New York: 10 Films Illustrating the City

There are plenty of films out there showcasing the wonderful city of New York (NY, US). Martin Scorsese, especially, is famed for his “New York tetralogy”: first, he portrayed New York as a vision of urban decay (the 1970s) in Taxi Driver (1976); then he set love torn by societal conventions in the 19th century New York in The Age of Innocence (1993); then he depicted the city’s violent past in Gangs of New York (2002); and he finally finished his directional tetralogy with New York’s extravaganza (the 1980s) in The Wolf of Wall Street (2013). What follow are some other movies (in no particular order) showcasing the corners of one of the most exciting cities on Earth.

Home Alone Poster

I. Home Alone II: Lost in New York (1992)

Chris Columbus’s entertainment-feast Home Alone II leads my list as it provides a great itinerary for a first-time visit to New York. In the story, Kevin (Macaulay Culkin) gets separated from his family at the airport and arrives all alone in New York, and what follows is his exciting adventure as he tries to escape two criminals already on his track. Thrashed by critics, but much loved by audiences worldwide, the film is a good home movie showcasing many of New York’s delights. Kevin enters Manhattan via the Queensboro Bridge, and proceeds to tour the city by visiting Battery Park (viewing the Statue of Liberty from it) and apparently the Fulton Fish Market, where two bandits are hiding. Kevin then settles himself comfortably into the Plaza Hotel at the Grand Army Plaza. Other interesting featured locations are the Bethesda Fountain and the Wollman Rink, Central Park; Times Square and Carnegie Hall. That mother-son reunion at the Rockefeller Centre, decorated with the giant Christmas Tree, is that emotional moment we have all been waiting for. 

You've Got Mail

II. You’ve Got Mail (1998) 

Don’t you love New York in the fall? It makes me want to buy school supplies. I would send you a bouquet of newly sharpened pencils if I knew your name and address” (Joe Fox (Hanks) in You’ve Got Mail). This film by Nora Ephron featured in my other list on remakes, but it is impossible not to include it here, as well. The characters of Tom Hanks and Meg Ryan (Katherine and Joe) fall in love over the Internet, not even realising that they are enemies/business competitors in real life. However, an important role is also played by New York, which is lovely to see as it experiences change of seasons in the film. You’ve Got Mail is pretty much a Riverside movie. Katherine lives on picturesque 328 West 89th Street while Joe’s habitat is at 210 Riverside West 93rd Street. It is autumn and we walk with Katherine and Joe the streets of Broadway (West 83rd-84th Street) and West End Avenue on their way to work. Fictitious Katherine’s Shop Around the Corner and Joe’s Fox Books Store are located at cosy 106 West 69th Street and Columbus Avenue, and the corner of West 17th Street and 7th Avenue respectively. We also visit Verdi Square and the Hudson River Valley Greenway, while being introduced to famous Zabar’s (speciality food shop), Café Lalo and Gray’s Papaya (a hot-dog place in the film). The ending of the film is the lovely 91st Street Garden, Riverside Park.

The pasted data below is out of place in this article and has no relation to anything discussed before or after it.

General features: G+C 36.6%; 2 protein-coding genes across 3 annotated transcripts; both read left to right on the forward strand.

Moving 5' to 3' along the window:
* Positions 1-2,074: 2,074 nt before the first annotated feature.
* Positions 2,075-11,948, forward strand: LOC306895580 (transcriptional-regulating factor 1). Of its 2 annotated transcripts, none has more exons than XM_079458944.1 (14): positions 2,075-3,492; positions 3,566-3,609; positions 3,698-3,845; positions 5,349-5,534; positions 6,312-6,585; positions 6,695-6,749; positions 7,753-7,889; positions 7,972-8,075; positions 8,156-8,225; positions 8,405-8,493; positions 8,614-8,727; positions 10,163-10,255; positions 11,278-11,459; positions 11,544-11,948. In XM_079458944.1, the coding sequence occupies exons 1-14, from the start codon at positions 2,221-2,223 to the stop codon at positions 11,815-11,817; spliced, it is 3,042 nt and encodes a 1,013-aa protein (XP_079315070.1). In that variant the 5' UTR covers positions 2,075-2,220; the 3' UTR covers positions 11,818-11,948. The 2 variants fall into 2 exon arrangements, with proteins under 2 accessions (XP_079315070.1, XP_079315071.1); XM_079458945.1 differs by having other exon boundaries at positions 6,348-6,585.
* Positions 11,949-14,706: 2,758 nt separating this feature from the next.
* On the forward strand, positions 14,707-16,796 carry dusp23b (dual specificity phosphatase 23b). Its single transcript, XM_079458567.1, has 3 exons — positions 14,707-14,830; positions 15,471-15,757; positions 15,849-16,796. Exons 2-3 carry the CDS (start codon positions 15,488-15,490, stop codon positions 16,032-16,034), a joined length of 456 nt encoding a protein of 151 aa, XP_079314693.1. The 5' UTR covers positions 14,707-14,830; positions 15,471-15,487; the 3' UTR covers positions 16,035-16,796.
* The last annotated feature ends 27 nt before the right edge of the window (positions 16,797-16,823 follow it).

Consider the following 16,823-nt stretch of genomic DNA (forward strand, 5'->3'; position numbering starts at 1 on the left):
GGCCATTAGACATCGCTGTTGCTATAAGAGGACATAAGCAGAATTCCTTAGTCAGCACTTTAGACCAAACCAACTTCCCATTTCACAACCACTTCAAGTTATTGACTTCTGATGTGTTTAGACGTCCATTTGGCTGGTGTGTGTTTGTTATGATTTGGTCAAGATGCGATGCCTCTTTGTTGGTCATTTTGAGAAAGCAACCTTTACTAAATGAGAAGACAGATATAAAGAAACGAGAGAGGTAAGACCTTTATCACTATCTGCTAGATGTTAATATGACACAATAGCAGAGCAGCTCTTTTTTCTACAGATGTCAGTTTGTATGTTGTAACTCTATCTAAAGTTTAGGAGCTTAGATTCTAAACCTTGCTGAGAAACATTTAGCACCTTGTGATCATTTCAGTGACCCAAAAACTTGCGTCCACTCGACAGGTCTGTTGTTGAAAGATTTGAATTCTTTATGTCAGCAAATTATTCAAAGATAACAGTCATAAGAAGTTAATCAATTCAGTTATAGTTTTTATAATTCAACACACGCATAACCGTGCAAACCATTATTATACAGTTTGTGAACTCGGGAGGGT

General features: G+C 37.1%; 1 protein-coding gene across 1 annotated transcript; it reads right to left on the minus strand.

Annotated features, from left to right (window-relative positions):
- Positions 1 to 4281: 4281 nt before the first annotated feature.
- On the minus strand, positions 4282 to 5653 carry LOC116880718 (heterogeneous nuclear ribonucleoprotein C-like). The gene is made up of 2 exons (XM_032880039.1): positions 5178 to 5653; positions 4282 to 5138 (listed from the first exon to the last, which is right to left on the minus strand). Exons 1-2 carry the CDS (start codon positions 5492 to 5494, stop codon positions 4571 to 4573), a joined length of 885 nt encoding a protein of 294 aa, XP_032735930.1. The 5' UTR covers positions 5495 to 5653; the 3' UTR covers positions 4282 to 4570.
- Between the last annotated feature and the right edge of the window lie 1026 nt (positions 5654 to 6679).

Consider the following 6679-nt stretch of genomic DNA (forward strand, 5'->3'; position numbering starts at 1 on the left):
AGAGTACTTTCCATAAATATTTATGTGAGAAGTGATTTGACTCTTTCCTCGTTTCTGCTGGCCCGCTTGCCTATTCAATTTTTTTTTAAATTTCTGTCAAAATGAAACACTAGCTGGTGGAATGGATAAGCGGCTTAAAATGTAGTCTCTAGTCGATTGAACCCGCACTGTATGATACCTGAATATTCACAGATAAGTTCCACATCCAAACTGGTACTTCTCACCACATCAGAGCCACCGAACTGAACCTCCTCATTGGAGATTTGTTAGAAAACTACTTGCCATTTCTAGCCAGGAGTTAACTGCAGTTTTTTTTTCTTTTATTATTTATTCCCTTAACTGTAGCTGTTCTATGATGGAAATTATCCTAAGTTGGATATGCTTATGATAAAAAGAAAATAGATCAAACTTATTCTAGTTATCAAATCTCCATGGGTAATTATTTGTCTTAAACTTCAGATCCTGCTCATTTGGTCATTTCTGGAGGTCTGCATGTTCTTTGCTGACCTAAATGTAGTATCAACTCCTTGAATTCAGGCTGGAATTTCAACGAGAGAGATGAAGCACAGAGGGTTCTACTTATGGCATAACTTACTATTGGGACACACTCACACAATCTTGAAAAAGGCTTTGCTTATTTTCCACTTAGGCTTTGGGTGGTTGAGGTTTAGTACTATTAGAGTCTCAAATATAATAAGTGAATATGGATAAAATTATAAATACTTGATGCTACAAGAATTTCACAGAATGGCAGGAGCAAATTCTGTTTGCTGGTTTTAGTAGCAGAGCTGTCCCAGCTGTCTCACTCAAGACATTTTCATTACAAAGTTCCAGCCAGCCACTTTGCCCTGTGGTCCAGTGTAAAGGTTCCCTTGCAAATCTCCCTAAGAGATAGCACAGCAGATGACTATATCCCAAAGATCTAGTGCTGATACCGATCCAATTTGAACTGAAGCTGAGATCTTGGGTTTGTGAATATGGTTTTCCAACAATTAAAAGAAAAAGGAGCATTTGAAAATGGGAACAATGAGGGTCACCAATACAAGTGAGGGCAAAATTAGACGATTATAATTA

Naked City

III. The Naked City (1948)

This film noir murder mystery, directed by Jules Dassin and produced by Mark Hellinger, was unconventionally-by-that-time shot on location in New York City, and that benefited this film enormously in terms of appeal and the quality of images. The film takes place all over the city, from New York’s Lower East Side, for example on Orchard, Rivington and Houston Streets, moving then into Chelsea and Midtown, including Sixth and Seventh Avenues, and to Upper West Side, including Broadway and Columbus Circle. The film is fascinating to watch because some of the locations featured are either no longer present or undergone major changes. A murder site was 46 West 83rd Street, and the film was also shot on Wall Street, Financial District and on Times Square, while the final intense action between the characters takes place at the Williamsburg Bridge.  

Breakfast at Tiffanys Poster

IV. Breakfast at Tiffany’s (1961)